FINDING AID

AUBURN UNIVERSITY SPECIAL COLLECTIONS & ARCHIVES


Guide to the Henry C. Ash Diary, RG 298  

Listed by: Paul Martin & Alfrieda Brummitt
Date: August 23, 2000


Date Span: January 1, 1862 through November 9, 1862

Biographical Sketch: Ash served with the 8th New Hampshire Regiment, Company H, during the Civil War

Scope / Content: One diary (100 pages) containing daily entries from January to November 1862


Synopsis and Highlights:
 

January. Most of activities involved drill at Fort Currier near Manchester. Moved to Boston on January 25 with his unit, which pitched tents at Fort Independence, while awaiting orders. He received his sergeant's warrant on January 17.

February. Drill, parade, inspections, and guard duties continued. A friend died at camp. On January 18 the unit left Boston on two steamships. The weather was stormy and windy and many got sick. By 26 February they were at Cape Hatteras, North Carolina. The soldiers had not been told their destination.

March. On 10 March they arrived at Nassau. The ship captain who had been drunk since the voyage began, died on 14 March. The ship sailed for Ship Island, arriving at Mobile on 25 March. By the end of March they were on Ship Island.

April. Was engaged in daily drills and frequent guard duty. Observed offshore firing between Union and Confederate gunships. On 10 April a review involving fifteen regiments was conducted. Fierce storms blow sand and some men were killed by lightning. Nine regiments left on 15 April. A friend died and was buried on the island.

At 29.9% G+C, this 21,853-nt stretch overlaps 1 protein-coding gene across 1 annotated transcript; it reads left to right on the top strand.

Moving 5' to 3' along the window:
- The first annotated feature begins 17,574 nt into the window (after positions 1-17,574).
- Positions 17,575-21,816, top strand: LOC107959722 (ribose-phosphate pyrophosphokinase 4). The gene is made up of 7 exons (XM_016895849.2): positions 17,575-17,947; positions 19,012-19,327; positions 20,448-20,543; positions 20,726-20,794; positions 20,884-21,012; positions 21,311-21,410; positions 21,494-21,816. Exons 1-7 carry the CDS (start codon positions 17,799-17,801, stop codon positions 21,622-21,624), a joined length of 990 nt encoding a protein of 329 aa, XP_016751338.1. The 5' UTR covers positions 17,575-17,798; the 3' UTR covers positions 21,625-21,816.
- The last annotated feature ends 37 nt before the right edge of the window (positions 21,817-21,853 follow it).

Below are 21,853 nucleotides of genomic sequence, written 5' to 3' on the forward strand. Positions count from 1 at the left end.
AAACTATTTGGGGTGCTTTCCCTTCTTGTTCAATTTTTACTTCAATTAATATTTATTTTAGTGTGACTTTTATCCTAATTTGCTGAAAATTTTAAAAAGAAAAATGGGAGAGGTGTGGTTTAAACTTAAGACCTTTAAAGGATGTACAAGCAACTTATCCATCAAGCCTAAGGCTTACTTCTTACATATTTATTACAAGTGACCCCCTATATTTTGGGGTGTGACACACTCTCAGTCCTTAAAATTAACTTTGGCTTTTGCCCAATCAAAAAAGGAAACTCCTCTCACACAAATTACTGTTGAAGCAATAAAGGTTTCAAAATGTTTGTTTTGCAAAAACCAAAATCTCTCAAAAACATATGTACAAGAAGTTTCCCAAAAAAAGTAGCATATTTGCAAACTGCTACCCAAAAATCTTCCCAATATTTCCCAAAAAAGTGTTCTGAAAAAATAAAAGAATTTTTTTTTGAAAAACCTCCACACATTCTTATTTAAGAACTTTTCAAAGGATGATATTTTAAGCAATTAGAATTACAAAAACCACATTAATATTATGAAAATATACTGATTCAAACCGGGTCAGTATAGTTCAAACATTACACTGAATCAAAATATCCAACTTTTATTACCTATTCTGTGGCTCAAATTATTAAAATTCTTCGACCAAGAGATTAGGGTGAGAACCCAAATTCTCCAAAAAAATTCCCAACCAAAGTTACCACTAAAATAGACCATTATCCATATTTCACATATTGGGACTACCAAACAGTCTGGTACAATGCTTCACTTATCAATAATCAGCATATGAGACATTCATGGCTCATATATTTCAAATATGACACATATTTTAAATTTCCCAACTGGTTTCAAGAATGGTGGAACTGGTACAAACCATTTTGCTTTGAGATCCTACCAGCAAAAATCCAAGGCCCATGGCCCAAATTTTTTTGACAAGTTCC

May. He helped unlocked a captured schooner of cotton. Heard that Pensacola was captured with losses to both sides. Helped load ships with supplies. Left Ship Island on 20 May, and camped along the Mississippi River. A breach in the dikes caused much excitement and repair work was required.

June. Was in New Orleans on 7 June, thought the town was neat and the people there good-natured. Drilling and guard duty daily at Camp Parapet five miles from New Orleans. Much local fresh food available.

July. Though often hot, rainy and muddy, guard duty, drilling and inspections continued. Hopes he doesn't get yellow fever. One soldier died, and some have jaundice.

August. Three friends died and were buried. Camp routine duties continued. Had dinner at Planter's Hotel in New Orleans on 15 August.

September. Had fever the first ten days of the month and it was treated with quinine and whiskey. Had more fever later in the month, as did many other soldiers. One died.

October. Received a box from home of good things. Had more fever for eight days in early October. Marched from Camp Parapet on 11 October. Was at Camp Kearny until 24 October, when they boarded the steamer Seville. March through Donaldsville, Ponchaville, and had battle with the enemy beyond Napoleonville on 27 October. On the following day they marched 15 miles further to Gipadoux. No further entries until 3 November.

November. Was encamped on 3 November. Left Tiersville for New Orleans on 4 November. Was at Fort Kearney on 6 November and had had redressed. On 9 November his hand was still doing well, but the hospital was not a nice place to be. This was the last regular entry in the diary.

On the last page of the diary, there is a note that he went for his service bounty on June 10, 1864.


Go to the AU Special Collections & Archives Homepage